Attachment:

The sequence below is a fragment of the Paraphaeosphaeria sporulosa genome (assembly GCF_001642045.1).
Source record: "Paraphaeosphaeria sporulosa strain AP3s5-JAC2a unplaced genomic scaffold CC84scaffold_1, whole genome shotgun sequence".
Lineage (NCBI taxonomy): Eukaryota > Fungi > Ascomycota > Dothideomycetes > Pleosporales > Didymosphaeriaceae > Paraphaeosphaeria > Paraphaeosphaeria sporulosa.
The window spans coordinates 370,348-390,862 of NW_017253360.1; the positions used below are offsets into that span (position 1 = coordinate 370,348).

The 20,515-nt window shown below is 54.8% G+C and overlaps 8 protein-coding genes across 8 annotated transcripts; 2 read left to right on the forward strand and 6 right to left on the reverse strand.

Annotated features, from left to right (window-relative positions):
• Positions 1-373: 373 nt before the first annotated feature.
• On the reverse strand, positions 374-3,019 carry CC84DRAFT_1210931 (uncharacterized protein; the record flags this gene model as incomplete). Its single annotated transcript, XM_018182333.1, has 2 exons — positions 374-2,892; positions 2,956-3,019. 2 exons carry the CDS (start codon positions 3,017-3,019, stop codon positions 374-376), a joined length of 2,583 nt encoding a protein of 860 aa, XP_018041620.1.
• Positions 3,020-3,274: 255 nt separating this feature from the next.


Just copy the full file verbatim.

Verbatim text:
The sequence below is a fragment of the Paraphaeosphaeria sporulosa genome (assembly GCF_001642045.1).
Source record: "Paraphaeosphaeria sporulosa strain AP3s5-JAC2a unplaced genomic scaffold CC84scaffold_1, whole genome shotgun sequence".
Lineage (NCBI taxonomy): Eukaryota > Fungi > Ascomycota > Dothideomycetes > Pleosporales > Didymosphaeriaceae > Paraphaeosphaeria > Paraphaeosphaeria sporulosa.
The window spans coordinates 370,348-390,862 of NW_017253360.1; the positions used below are offsets into that span (position 1 = coordinate 370,348).

The 20,515-nt window shown below is 54.8% G+C and overlaps 8 protein-coding genes across 8 annotated transcripts; 2 read left to right on the forward strand and 6 right to left on the reverse strand.

Annotated features, from left to right (window-relative positions):
• Positions 1-373: 373 nt before the first annotated feature.
• On the reverse strand, positions 374-3,019 carry CC84DRAFT_1210931 (uncharacterized protein; the record flags this gene model as incomplete). Its single annotated transcript, XM_018182333.1, has 2 exons — positions 374-2,892; positions 2,956-3,019. 2 exons carry the CDS (start codon positions 3,017-3,019, stop codon positions 374-376), a joined length of 2,583 nt encoding a protein of 860 aa, XP_018041620.1.
• Positions 3,020-3,274: 255 nt separating this feature from the next.